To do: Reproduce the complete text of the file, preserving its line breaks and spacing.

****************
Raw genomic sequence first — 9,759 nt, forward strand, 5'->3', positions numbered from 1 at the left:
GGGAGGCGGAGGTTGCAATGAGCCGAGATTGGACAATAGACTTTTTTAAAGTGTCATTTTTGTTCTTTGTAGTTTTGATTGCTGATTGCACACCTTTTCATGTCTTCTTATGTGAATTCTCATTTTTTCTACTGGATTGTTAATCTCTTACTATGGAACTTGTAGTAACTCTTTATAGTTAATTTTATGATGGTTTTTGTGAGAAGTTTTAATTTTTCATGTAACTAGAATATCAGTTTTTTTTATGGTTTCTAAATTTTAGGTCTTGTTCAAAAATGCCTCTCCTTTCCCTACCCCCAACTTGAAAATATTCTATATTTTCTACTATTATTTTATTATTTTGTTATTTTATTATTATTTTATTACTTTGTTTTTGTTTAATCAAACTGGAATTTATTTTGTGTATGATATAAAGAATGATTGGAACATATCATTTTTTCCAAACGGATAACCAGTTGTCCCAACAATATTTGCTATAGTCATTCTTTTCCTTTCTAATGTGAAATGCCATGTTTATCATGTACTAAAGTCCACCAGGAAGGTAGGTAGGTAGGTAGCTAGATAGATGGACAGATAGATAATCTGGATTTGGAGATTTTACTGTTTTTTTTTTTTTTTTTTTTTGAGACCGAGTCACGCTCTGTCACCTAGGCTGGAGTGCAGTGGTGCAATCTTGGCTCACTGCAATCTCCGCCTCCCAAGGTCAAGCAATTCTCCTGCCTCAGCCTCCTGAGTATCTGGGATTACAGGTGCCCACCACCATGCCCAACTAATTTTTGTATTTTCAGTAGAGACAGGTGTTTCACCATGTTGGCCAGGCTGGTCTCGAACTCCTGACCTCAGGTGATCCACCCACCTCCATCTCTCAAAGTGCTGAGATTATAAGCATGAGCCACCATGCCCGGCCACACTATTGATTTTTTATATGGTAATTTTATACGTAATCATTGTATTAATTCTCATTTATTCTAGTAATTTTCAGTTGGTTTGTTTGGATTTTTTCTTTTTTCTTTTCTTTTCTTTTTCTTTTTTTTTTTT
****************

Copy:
Raw genomic sequence first — 9,759 nt, forward strand, 5'->3', positions numbered from 1 at the left:
GGGAGGCGGAGGTTGCAATGAGCCGAGATTGGACAATAGACTTTTTTAAAGTGTCATTTTTGTTCTTTGTAGTTTTGATTGCTGATTGCACACCTTTTCATGTCTTCTTATGTGAATTCTCATTTTTTCTACTGGATTGTTAATCTCTTACTATGGAACTTGTAGTAACTCTTTATAGTTAATTTTATGATGGTTTTTGTGAGAAGTTTTAATTTTTCATGTAACTAGAATATCAGTTTTTTTTATGGTTTCTAAATTTTAGGTCTTGTTCAAAAATGCCTCTCCTTTCCCTACCCCCAACTTGAAAATATTCTATATTTTCTACTATTATTTTATTATTTTGTTATTTTATTATTATTTTATTACTTTGTTTTTGTTTAATCAAACTGGAATTTATTTTGTGTATGATATAAAGAATGATTGGAACATATCATTTTTTCCAAACGGATAACCAGTTGTCCCAACAATATTTGCTATAGTCATTCTTTTCCTTTCTAATGTGAAATGCCATGTTTATCATGTACTAAAGTCCACCAGGAAGGTAGGTAGGTAGGTAGCTAGATAGATGGACAGATAGATAATCTGGATTTGGAGATTTTACTGTTTTTTTTTTTTTTTTTTTTTGAGACCGAGTCACGCTCTGTCACCTAGGCTGGAGTGCAGTGGTGCAATCTTGGCTCACTGCAATCTCCGCCTCCCAAGGTCAAGCAATTCTCCTGCCTCAGCCTCCTGAGTATCTGGGATTACAGGTGCCCACCACCATGCCCAACTAATTTTTGTATTTTCAGTAGAGACAGGTGTTTCACCATGTTGGCCAGGCTGGTCTCGAACTCCTGACCTCAGGTGATCCACCCACCTCCATCTCTCAAAGTGCTGAGATTATAAGCATGAGCCACCATGCCCGGCCACACTATTGATTTTTTATATGGTAATTTTATACGTAATCATTGTATTAATTCTCATTTATTCTAGTAATTTTCAGTTGGTTTGTTTGGATTTTTTCTTTTTTCTTTTCTTTTCTTTTTCTTTTTTTTTTTT